Teaching and learning in the new normal

Empty desks in No Parking office, 2022
Empty desks in No Parking office, 2022

X — With the pandemic still under way, it must be a challenge to practice the kind of Lean you’ve been trained to do.

Me — Sure ! When you’ve invested in post-its and boards and pencil markers for the last 10 years, it can be frustrating.

X — I guess you’re happy having avoided them most frivolous of 2020 investment, the top floor office with a view.

Me — Well, here’s the view from our nearly empty office we got into in 2018… Not sure we’d be doing the same kind of investment in 2022.

View from the No Parking office
View from the No Parking office, 2022

X — Are you forcing the staff to enjoy it?

Me — Not quite : everyone can work from home as long as he wants.

X — No strings attached ?

Me — The only one is coming at least half a day for training purposes : it’s the main part I’m not confident of doing online. I feel I haven’t cracked that yet. That and onboarding new staff.

X — Hold on a minute, are you teaching your employees every other week ? It seems an absurd amount of wasted energy. Surely they know what they’re doing!

Me — There’s a classic in Lean circles that goes like this: a CEO asks What happens if we train people and they leave? and the sensei answers What happens if we don’t and they stay? And Toyota actually means it : in their french plant, every manager has a local supervisor, like you would expect, and a second « coordinator » directly from Japan as well. His task is simply to instill the Kaizen spirit.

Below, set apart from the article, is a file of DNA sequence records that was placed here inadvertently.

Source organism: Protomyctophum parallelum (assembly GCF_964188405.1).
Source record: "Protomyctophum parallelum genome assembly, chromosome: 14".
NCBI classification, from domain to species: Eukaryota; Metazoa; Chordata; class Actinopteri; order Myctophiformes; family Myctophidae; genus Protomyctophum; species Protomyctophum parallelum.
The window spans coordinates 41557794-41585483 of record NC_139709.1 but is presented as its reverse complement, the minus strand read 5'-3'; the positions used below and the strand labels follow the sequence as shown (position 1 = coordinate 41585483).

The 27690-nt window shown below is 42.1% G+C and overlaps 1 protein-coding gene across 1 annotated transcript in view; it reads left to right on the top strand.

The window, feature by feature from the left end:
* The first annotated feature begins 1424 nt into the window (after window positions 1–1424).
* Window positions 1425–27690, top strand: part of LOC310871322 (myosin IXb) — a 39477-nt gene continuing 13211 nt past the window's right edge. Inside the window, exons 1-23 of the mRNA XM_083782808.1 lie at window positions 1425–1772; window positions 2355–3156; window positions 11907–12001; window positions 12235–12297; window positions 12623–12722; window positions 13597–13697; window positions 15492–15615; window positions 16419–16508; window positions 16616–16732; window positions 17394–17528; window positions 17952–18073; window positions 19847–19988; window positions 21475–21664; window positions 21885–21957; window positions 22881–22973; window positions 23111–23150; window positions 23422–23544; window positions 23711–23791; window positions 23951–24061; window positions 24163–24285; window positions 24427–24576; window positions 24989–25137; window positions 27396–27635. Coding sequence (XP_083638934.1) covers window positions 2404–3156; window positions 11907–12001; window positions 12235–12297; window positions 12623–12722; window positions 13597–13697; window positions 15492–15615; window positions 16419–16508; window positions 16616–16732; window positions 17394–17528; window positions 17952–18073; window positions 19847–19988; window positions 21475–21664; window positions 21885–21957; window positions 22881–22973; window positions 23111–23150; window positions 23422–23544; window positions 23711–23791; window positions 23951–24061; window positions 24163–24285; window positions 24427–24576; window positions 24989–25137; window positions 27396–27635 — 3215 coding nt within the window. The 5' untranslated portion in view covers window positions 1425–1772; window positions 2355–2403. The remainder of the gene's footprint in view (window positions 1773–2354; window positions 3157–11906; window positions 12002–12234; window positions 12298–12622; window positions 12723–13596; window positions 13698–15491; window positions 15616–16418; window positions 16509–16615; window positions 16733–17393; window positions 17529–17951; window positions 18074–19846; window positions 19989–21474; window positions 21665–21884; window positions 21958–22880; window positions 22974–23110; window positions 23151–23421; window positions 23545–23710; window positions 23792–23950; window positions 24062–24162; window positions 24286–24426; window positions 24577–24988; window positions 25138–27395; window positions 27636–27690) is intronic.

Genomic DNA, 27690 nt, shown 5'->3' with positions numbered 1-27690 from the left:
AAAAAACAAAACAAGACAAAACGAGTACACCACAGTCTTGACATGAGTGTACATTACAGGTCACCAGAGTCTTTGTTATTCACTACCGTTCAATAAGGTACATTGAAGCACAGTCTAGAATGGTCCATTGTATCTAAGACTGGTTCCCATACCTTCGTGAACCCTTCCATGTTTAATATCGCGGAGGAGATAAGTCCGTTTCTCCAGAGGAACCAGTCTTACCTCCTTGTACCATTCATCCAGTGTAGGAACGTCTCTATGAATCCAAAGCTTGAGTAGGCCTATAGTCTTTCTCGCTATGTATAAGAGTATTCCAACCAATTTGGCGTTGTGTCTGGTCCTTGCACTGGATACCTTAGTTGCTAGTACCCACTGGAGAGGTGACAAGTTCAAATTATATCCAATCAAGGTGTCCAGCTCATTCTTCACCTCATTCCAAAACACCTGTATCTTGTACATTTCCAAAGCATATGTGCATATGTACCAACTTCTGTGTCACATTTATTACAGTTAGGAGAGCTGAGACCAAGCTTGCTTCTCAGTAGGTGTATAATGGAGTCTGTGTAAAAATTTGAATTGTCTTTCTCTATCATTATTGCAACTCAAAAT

X — I’d call that an overloaded bureaucracy.

Me — That’s because you haven’t heard the Toyota CEO actually doing the first lecture from their TPS training program to its upper management. But back to what we’re doing to deal with the online training stuff : we’re calling it the « Gemba Code ». Each week with a different developer, I’ll do a deep dive into a problem found in the « red bin ». It’s usually a one-hourish Zoom session and brings invaluable knowledge about the things we need to get better at for the next time.

X, shrugging — And I thought pair programming was some fringe and extreme practice.

Me — Ah, XP : music to my hears. Funny how one of their core practices isn’t possible anymore : imagine being in one room with the entire team, sharing a desk and a computer with your closest neighbour and chatting with the customer as well. The health officer would go nuts. And I wonder how the XP community will cope in this new normal.

X — It seems you do like experimenting weird stuff at your place.

Me — The weird thing is people accepting the status quo in their company, waiting for a magic wand that will get them through without doing too much effort such as bringing on the consultants to do some change management.

X — And what are you suggesting instead?

Me — I’m actually so glad I’ve found a bunch of likely minded folks in Lean, trying to push the agenda towards a better futur for their customers, their companies, their people and the planet. And writing books, and doing conferences, and so on and so forth. And lately I’m particularly eager to follow their new « on-line gemba » course.

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